Topographies of the statistical significance related to the small-scale brain network properties for stroke (a) and control groups (b). Only the significant channels (P < 0.05, Paired t-test with FDR correction P < 0.05) in the affected limb stimulation versus the unaffected limb stimulation (Llimb-versus-Rlimb stimulation for the control group) are shown on the topography. The inter-degree \({D}_{inter}\) and intra-degree \({D}_{intra}\) are represented on the left panel and the right panel, respectively. The color scheme denotes the level of statistical difference (t-value) of each channel. The yellow and blue colors represent the significant higher and significant lower small-scale values in the Alimb than the Ulimb stimulation, respectively

For the control group (Fig. 6b), the brain regions with significantly different interdegree or intradegree between the stimulation to different forearms tended to distribute symmetrically over the two hemispheres (P < 0.05, paired t-test with FDR correction). Specifically, the interdegree, \({D}_{inter}\), (Fig. 6b, left panel) was significantly higher for channels C1, CP2 and CP4, but significantly lower for the opposite channels C2, CP1, CP3, FC1 and FC3 in the left limb stimulation versus the right limb stimulation (0.21 < EF < 0.29). Additionally, compared with stimulation to the right forearm, stimulation to the left limb elicited significantly higher intradegree \({D}_{intra}\) (Fig. 6b, right panel) in the somatosensory (C2, C6, CP2, CP4 and CP6) and parietal regions (P8) of the contralateral right hemisphere, but significantly lower in the opposite somatosensory region (C1, C3, C5, CP3, FC3 and P7) (0.14 < EF < 0.36).

Discussion

In this work, we investigated the EEG-derived FC and the functional brain networks at 3 scales, i.e., the large, intermediate and small scales, in response to the fine tactile stimulation via textile fabrics to persons with chronic stroke and unimpaired controls. The results demonstrated that the post-stroke alteration of cortical connectivity in response to fine tactile stimulation could be characterized by altered hemispheric lateralization, additionally involved brain regions, increased interhemispheric connectivity and increased global and local efficiencies in the functional brain network.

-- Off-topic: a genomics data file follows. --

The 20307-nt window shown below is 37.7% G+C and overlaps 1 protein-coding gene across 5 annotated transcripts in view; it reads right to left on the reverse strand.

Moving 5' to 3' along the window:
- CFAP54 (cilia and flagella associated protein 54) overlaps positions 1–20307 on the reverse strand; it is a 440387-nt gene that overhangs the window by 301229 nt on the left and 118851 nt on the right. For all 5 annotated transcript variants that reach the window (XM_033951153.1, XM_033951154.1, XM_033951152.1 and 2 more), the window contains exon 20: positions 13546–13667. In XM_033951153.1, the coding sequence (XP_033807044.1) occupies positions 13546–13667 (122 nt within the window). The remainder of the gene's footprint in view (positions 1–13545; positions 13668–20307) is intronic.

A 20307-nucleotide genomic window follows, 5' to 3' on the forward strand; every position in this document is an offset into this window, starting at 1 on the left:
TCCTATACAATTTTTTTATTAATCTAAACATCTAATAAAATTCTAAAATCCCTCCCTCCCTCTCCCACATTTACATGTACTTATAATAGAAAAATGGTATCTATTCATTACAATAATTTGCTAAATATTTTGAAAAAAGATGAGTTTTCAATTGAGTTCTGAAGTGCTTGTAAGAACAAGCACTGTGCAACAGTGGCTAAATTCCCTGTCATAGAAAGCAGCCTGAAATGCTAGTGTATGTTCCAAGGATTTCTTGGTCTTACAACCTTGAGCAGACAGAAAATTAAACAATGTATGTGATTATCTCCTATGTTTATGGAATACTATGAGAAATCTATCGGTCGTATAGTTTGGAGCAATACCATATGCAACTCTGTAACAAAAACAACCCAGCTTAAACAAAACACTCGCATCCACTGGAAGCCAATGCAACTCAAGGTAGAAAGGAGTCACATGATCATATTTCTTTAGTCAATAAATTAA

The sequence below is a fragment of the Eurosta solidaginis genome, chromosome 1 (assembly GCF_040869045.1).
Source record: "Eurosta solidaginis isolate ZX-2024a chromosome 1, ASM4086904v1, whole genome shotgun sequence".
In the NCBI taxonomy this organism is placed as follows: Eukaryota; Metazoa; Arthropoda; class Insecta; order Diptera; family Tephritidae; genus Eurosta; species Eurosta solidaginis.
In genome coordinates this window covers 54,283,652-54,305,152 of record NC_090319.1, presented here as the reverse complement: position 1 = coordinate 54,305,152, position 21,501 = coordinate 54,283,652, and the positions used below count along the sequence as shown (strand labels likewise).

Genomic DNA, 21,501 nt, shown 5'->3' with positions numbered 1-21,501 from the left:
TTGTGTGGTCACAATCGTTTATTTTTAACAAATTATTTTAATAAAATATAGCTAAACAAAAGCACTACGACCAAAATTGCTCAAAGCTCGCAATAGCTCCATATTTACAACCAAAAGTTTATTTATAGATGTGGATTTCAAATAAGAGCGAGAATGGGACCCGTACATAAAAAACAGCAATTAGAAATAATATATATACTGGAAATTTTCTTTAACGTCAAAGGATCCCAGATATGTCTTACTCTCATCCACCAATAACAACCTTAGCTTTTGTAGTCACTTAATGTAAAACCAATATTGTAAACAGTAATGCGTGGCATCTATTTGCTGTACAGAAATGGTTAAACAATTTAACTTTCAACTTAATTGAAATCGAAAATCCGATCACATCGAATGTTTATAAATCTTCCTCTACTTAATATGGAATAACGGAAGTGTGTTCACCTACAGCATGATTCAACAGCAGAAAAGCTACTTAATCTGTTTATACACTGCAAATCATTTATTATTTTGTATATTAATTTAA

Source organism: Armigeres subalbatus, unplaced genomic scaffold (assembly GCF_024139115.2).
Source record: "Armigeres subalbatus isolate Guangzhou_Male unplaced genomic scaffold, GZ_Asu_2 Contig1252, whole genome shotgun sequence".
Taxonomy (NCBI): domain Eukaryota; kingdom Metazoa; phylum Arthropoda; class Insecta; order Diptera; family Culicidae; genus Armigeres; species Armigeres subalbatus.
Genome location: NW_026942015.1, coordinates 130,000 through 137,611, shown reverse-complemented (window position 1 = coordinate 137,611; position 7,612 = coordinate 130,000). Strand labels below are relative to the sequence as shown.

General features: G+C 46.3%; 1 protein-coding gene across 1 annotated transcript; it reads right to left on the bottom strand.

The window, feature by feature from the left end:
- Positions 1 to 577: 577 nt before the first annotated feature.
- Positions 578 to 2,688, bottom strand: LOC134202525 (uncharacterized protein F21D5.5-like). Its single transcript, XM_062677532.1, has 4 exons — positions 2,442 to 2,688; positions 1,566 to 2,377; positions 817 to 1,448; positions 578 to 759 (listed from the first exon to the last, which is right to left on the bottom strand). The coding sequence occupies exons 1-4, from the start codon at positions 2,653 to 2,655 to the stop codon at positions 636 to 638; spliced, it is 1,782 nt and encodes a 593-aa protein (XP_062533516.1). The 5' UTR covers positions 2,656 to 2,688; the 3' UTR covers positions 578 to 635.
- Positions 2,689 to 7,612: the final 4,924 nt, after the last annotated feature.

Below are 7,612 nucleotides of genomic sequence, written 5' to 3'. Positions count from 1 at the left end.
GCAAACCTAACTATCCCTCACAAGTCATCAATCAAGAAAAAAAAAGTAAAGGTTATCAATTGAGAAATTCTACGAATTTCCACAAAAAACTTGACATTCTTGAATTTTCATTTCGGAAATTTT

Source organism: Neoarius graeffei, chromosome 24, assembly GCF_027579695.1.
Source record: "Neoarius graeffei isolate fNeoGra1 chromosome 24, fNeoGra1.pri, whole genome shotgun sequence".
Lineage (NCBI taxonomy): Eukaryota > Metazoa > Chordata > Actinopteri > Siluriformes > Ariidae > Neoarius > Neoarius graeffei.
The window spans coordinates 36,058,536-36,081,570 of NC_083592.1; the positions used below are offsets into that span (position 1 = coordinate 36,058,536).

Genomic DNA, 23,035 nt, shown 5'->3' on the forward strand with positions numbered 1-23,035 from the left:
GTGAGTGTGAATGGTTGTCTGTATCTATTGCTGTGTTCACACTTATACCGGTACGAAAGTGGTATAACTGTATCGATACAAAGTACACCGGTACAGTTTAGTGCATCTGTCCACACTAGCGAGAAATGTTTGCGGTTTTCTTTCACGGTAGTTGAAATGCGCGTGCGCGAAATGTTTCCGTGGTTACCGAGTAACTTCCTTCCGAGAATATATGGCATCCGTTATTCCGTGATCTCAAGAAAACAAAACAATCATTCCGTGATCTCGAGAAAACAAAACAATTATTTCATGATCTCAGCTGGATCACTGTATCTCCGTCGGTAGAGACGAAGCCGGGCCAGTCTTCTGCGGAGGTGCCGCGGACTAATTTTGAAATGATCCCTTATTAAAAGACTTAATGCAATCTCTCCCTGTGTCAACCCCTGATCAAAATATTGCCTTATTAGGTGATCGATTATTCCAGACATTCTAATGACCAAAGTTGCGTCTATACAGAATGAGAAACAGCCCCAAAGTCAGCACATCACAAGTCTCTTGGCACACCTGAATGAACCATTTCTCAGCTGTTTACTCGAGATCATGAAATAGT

Alterations of hemispheric lateralization after stroke

An altered hemispheric lateralization was noted in the SFC topological distribution in response to the fabric stimulation to the affected forearm (HL degree, 14%) in the stroke group, compared with the unaffected forearm (HL degree, 53%) and either forearms of the control group (HL degrees, 92% and 69% for the Llimb and Rlimb stimulation, respectively) (Fig. 4). This altered hemispheric lateralization in SFC distribution was concomitant with the alterations in the SFC intensity after stroke: The SFC intensity decreased in both hemispheres when stimulating the affected limb in the stroke, in contrast to the patterns for the control and when stimulating the unaffected limb of the stroke (i.e., the contralateral decrease and ipsilateral increase). These findings indicated a redistributed pattern from the contralateral hemisphere to the ipsilateral hemisphere in the SFC topology in response to the fabric stimulation to the stroke affected forearm. This could be attributed to the compensatory effect from the “intact” contralesional hemisphere in the process of neural plasticity and regeneration, as previously suggested in motor functional studies [45]. The damage to the brain neuron axons following the occurrence of a stroke would trigger the remaining axons near denervated regions to sprout new collaterals and to form synapses with denervated neurons [46]. This neuron regeneration process proceeds in different brain regions that previously had anatomical connections with the injured region [47]. Many previous studies confirmed that the contralesional cortex plays an important role in compensatory movements related to motor impairments and being a dominant force in shaping post-stroke neuroplasticity [45]. The results in this work suggested that similar compensatory effects from the contralesional hemisphere could also occur after the sensory impairment post-stroke. The SFC analysis could provide a potential evaluation method on the tactile impairments in the sensorimotor rehabilitation.